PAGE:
What’s Been Learned So Far About Offering Virtual Theatre

American Theatre released results of a survey about virtual theatre offerings during Covid this week. Respondents represent 64 organizations from 25 states.

As you might already imagine, the bad news is that virtual programming was not financially viable for nearly all organizations.

Many experienced a promising initial swell of audience interest in the early months of 2020, but also a disappointing and steady subsequent decline in interest over the past year or so. Companies that sold tickets at pre-pandemic prices almost uniformly experienced a significant dip both in number of tickets sold and box-office revenue compared to the outcomes of similar in-person plays produced during previous seasons; some companies experienced only moderate drops, while for others, the change was drastic.

[…]

Theatres that conducted their own surveys to gauge audience feedback on virtual offerings found that while the quality of the work was typically quite appreciated, audiences consistently expressed a strong preference for live, in-person theatre and saw the virtual version as a better-than-nothing alternative to no theatre at all.

Some theatres found their production costs were less than live performances, mostly due to having smaller casts, production and support crews. Others found it was actually more expensive to create virtual content.

There were some upsides reported, including expanded and increased access:

Many noted that virtual offerings served as an important way to engage their core audience base and maintain donor interest during a time when this would not be possible without the internet, producing ripple effects that cannot always easily be quantified: Most theatre companies reported increased donor support in the early months of the pandemic, and it’s possible though hard to measure whether a sustained virtual presence may have bolstered donor interest. Other companies who may not have seen an overall increase in ticket sales nonetheless reported a promising increase in viewership from younger virtual audiences.

…more than a third of respondents praised virtual theatre for increasing accessibility for those not able to attend in person, whether due to disability, health issues, transportation barriers, or living in rural areas far from the nearest theatre company. As Liz Lisle (she/her), managing director of Shotgun Players in San Francisco, put it, “For us, it is not an economic question—it is an accessibility and engagement question.” Measuring by revenue is “the wrong frame. Virtual theatre brings greater engagement.”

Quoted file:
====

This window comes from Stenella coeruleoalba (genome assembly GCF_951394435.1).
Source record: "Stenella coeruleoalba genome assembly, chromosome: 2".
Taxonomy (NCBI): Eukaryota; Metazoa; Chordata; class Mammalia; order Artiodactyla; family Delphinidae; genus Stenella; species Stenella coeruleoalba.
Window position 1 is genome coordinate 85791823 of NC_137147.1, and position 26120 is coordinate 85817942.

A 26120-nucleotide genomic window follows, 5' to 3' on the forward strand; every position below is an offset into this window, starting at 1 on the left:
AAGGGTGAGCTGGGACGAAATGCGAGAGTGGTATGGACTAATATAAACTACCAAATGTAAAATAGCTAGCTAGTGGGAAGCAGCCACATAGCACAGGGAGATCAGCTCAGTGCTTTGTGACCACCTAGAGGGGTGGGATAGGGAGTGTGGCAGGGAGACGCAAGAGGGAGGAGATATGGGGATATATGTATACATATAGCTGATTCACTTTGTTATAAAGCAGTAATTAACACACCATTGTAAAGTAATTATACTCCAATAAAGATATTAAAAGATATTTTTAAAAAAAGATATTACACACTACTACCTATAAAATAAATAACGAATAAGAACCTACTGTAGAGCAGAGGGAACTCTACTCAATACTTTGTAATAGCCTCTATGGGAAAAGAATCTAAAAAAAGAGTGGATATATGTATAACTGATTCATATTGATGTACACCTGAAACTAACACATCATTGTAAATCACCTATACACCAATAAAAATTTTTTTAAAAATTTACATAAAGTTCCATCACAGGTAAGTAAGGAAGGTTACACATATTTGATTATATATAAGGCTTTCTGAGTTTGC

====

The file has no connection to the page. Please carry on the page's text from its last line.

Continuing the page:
There is a great deal more detailed observation discussed in the article that can offer insight to organizations of multiple disciplines. One thing that seemed to be clear to most respondents is that providing virtual content isn’t simply a matter of putting cameras and sound equipment near a performance executed in a generally conventional way. The quality often compares unfavorably with professional video & film production.

Many respondents seemed to feel the best course was to provide content which supplemented or complemented a live performance. The value added element seemed more suited to achieving goals and fulfilling expectations.

Though that approach leaves people who have difficultly accessing physical spaces without the option of experience the full production. There is certainly an opportunity for those with the resources and expertise to meet an unmet need of providing virtual performances to this segment of the population nationally and perhaps internationally. I wouldn’t be surprised if people are already pursuing further experimentation with the virtual theatre form.

The American Theatre piece bears the title “The Jury Is In on Virtual Theatre,” but I think it is a little too early in the process of exploring virtual theatre offerings to make that claim.